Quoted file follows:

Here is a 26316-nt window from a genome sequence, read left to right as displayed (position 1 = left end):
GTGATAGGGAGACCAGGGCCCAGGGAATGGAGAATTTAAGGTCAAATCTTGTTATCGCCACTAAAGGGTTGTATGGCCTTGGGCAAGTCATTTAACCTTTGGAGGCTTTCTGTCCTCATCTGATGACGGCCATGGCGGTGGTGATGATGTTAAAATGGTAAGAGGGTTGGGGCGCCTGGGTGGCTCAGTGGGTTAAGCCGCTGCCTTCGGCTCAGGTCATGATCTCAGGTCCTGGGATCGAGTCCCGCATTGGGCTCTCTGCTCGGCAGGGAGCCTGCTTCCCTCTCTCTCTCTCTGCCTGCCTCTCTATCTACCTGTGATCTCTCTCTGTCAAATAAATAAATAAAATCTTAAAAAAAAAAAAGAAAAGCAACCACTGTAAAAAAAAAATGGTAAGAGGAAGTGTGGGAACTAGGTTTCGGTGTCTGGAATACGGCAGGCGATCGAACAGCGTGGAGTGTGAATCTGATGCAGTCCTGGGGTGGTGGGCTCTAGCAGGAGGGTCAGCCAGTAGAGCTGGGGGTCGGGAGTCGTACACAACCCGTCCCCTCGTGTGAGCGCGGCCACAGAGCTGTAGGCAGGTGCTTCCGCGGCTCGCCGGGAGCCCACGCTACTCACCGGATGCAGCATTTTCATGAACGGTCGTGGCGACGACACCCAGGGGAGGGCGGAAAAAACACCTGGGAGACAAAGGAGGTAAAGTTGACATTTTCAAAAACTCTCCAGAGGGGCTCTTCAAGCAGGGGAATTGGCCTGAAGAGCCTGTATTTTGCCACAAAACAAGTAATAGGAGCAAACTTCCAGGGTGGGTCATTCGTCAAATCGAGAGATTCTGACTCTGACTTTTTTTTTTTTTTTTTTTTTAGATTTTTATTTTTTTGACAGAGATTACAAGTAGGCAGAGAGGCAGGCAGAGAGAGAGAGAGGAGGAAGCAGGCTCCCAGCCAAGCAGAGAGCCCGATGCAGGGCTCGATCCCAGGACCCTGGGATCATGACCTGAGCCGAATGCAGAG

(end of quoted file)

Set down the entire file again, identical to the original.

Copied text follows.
Here is a 26316-nt window from a genome sequence, read left to right as displayed (position 1 = left end):
GTGATAGGGAGACCAGGGCCCAGGGAATGGAGAATTTAAGGTCAAATCTTGTTATCGCCACTAAAGGGTTGTATGGCCTTGGGCAAGTCATTTAACCTTTGGAGGCTTTCTGTCCTCATCTGATGACGGCCATGGCGGTGGTGATGATGTTAAAATGGTAAGAGGGTTGGGGCGCCTGGGTGGCTCAGTGGGTTAAGCCGCTGCCTTCGGCTCAGGTCATGATCTCAGGTCCTGGGATCGAGTCCCGCATTGGGCTCTCTGCTCGGCAGGGAGCCTGCTTCCCTCTCTCTCTCTCTGCCTGCCTCTCTATCTACCTGTGATCTCTCTCTGTCAAATAAATAAATAAAATCTTAAAAAAAAAAAAGAAAAGCAACCACTGTAAAAAAAAAATGGTAAGAGGAAGTGTGGGAACTAGGTTTCGGTGTCTGGAATACGGCAGGCGATCGAACAGCGTGGAGTGTGAATCTGATGCAGTCCTGGGGTGGTGGGCTCTAGCAGGAGGGTCAGCCAGTAGAGCTGGGGGTCGGGAGTCGTACACAACCCGTCCCCTCGTGTGAGCGCGGCCACAGAGCTGTAGGCAGGTGCTTCCGCGGCTCGCCGGGAGCCCACGCTACTCACCGGATGCAGCATTTTCATGAACGGTCGTGGCGACGACACCCAGGGGAGGGCGGAAAAAACACCTGGGAGACAAAGGAGGTAAAGTTGACATTTTCAAAAACTCTCCAGAGGGGCTCTTCAAGCAGGGGAATTGGCCTGAAGAGCCTGTATTTTGCCACAAAACAAGTAATAGGAGCAAACTTCCAGGGTGGGTCATTCGTCAAATCGAGAGATTCTGACTCTGACTTTTTTTTTTTTTTTTTTTTTAGATTTTTATTTTTTTGACAGAGATTACAAGTAGGCAGAGAGGCAGGCAGAGAGAGAGAGAGGAGGAAGCAGGCTCCCAGCCAAGCAGAGAGCCCGATGCAGGGCTCGATCCCAGGACCCTGGGATCATGACCTGAGCCGAATGCAGAG